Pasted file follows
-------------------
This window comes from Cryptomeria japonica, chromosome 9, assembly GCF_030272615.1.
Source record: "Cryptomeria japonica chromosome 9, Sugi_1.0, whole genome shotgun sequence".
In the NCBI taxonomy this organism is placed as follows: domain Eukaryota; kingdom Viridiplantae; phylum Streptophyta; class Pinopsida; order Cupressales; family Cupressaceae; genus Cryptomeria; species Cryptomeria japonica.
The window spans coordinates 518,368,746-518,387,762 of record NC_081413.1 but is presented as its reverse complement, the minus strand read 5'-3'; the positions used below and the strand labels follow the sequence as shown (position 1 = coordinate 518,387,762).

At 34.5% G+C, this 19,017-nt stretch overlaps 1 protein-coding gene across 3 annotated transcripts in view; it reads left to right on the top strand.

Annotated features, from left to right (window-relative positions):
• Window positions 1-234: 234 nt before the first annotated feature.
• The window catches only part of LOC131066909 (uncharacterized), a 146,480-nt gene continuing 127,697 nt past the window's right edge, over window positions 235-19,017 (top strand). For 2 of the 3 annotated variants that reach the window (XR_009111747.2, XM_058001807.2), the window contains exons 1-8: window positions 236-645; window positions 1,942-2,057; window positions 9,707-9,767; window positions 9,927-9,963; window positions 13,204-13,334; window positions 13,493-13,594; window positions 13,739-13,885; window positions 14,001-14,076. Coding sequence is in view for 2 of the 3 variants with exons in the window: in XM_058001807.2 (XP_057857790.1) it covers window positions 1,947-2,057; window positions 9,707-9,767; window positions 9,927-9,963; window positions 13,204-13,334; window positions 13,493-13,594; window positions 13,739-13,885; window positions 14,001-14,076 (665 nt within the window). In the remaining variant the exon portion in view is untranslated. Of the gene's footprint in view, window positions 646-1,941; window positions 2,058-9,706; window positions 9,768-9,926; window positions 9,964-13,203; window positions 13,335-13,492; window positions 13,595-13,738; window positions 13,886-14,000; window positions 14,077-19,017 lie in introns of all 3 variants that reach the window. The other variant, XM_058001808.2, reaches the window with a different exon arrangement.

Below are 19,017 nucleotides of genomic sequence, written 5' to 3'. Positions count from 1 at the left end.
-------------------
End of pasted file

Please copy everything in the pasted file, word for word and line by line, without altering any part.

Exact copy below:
This window comes from Cryptomeria japonica, chromosome 9, assembly GCF_030272615.1.
Source record: "Cryptomeria japonica chromosome 9, Sugi_1.0, whole genome shotgun sequence".
In the NCBI taxonomy this organism is placed as follows: domain Eukaryota; kingdom Viridiplantae; phylum Streptophyta; class Pinopsida; order Cupressales; family Cupressaceae; genus Cryptomeria; species Cryptomeria japonica.
The window spans coordinates 518,368,746-518,387,762 of record NC_081413.1 but is presented as its reverse complement, the minus strand read 5'-3'; the positions used below and the strand labels follow the sequence as shown (position 1 = coordinate 518,387,762).

At 34.5% G+C, this 19,017-nt stretch overlaps 1 protein-coding gene across 3 annotated transcripts in view; it reads left to right on the top strand.

Annotated features, from left to right (window-relative positions):
• Window positions 1-234: 234 nt before the first annotated feature.
• The window catches only part of LOC131066909 (uncharacterized), a 146,480-nt gene continuing 127,697 nt past the window's right edge, over window positions 235-19,017 (top strand). For 2 of the 3 annotated variants that reach the window (XR_009111747.2, XM_058001807.2), the window contains exons 1-8: window positions 236-645; window positions 1,942-2,057; window positions 9,707-9,767; window positions 9,927-9,963; window positions 13,204-13,334; window positions 13,493-13,594; window positions 13,739-13,885; window positions 14,001-14,076. Coding sequence is in view for 2 of the 3 variants with exons in the window: in XM_058001807.2 (XP_057857790.1) it covers window positions 1,947-2,057; window positions 9,707-9,767; window positions 9,927-9,963; window positions 13,204-13,334; window positions 13,493-13,594; window positions 13,739-13,885; window positions 14,001-14,076 (665 nt within the window). In the remaining variant the exon portion in view is untranslated. Of the gene's footprint in view, window positions 646-1,941; window positions 2,058-9,706; window positions 9,768-9,926; window positions 9,964-13,203; window positions 13,335-13,492; window positions 13,595-13,738; window positions 13,886-14,000; window positions 14,077-19,017 lie in introns of all 3 variants that reach the window. The other variant, XM_058001808.2, reaches the window with a different exon arrangement.

Below are 19,017 nucleotides of genomic sequence, written 5' to 3'. Positions count from 1 at the left end.